Calista Corp. asks Governor Dunleavy to Drop Federal Subsistence Board Lawsuit

by Andrew Guy

This is a letter to Governor Dunleavy from the Calista Corporation dated August 26, 2020.

Dear Governor Dunleavy:

On August 10, the State of Alaska filed suit against the Federal Subsistence Board (FSB) seeking an order barring the FSB from closing federal lands to non-federally qualified hunters and from allowing certain special hunts for Alaska Native Tribes in need. The Calista Corporation writes to you to express our profound disappointment and frustration with the State’s decision to file this misguided lawsuit.

In April, during the first wave of the COVID-19 pandemic, the FSB authorized local federal field managers to open federal lands in their respective jurisdictions to fishing and hunting to safeguard communities from experiencing food insecurities. The authority to open lands by emergency order or temporary regulation came at the request of Alaska Native rural and remote tribal villages that were critically impacted by food shortages resulting from supply chain disruptions caused by the pandemic. The special hunts that were authorized were in rural, remote locations populated primarily by Alaska Native residents.

Only a small fraction, under 2%, of the fish and game take in Alaska is for subsistence purposes. It is unreasonable to believe that opening a limited remote hunt to prevent a small isolated Alaska Tribe from experiencing food shortages during a global pandemic could in any way threaten the health and sustainability of fish and game harvests or jeopardize the state’s subsistence management regime.

The federal government’s trust relationship and fiduciary obligations to Alaska Native Tribes, as a political class, are well settled federal law and policy. As you know, the legislative history of the Alaska Native Claims Settlement Act (ANCSA) is clear that Congress intended the Department of Interior and the State of Alaska to “take any action necessary to protect the subsistence needs of the Natives.” (1) While the Alaska National Interest Lands Conservation Act (ANILCA), failed, in express terms, to acknowledge the hunting and fishing rights of Alaska Natives, neither ANCSA nor ANILCA diminished any obligation of the United States or the State of Alaska to protect and promote the rights and welfare of Alaska Native people. Your Administration may need to be reminded that the law states the opportunity for subsistence is essential to Native physical, economic, traditional, and cultural existence. It is well within the scope of federal authority, as delegated to agencies by Congress, to allow flexibility in federal subsistence regulation as it pertains to ensuring food security for Native people during a critical public health crisis such as the situation we face with COVID-19.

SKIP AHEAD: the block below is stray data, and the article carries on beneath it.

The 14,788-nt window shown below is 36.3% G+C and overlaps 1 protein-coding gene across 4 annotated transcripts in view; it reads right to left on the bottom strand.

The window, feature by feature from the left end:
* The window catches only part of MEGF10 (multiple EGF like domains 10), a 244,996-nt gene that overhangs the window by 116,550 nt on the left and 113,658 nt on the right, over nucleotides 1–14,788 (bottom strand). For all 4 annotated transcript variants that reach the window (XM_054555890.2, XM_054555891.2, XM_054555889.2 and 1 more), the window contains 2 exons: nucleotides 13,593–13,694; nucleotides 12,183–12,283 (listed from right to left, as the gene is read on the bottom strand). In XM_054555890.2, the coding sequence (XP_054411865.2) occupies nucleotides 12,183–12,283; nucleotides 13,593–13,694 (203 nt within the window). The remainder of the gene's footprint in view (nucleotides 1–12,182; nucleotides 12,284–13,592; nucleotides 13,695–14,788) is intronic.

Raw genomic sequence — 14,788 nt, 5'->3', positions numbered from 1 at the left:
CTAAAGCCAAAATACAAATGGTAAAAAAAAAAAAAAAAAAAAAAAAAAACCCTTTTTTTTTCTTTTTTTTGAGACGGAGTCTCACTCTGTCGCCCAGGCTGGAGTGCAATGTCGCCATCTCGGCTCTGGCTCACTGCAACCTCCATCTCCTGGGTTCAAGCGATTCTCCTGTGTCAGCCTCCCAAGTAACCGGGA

With shortages of buildings to quarantine COVID patients, shortages of food and other merchandise needed for subsistence activities on store shelves, often non-existent water and sewer infrastructure, roadless communities with restricted travel and limited postal service, compounded by inadequate village healthcare facilities and few health providers, it is clear that our rural tribal communities are the most vulnerable populations in Alaska, just as they were during the last major pandemic.

Now is a time for the people of Alaska to come together and for our elected leaders to support our citizens, especially the most vulnerable. Commencing a meritless lawsuit that will strain relations and cause potential harm to already vulnerable Alaskan populations does exactly the opposite. Suing the FSB is short-sighted and does nothing but cause further divide and waste taxpayer money. The State should instead be at the forefront to restore the hunting and fishing rights of its Native and rural residents.

Calista respectfully requests that your Administration immediately drop its meritless court challenge to the FSB’s decision to allow special limited hunts by tribal citizens who are in need. We look forward to communicating to our more than 32,000 shareholders that your Administration has done the right thing in dropping this suit and recognizes and supports the deep connection Alaska Native people have to our lands, traditional cultures, and subsistence ways of life.

Andrew Guy is the President & CEO for the Calista Corporation.

(1) S.Rep. No. 581, 92nd Cong., 1st Session 37 (1971).

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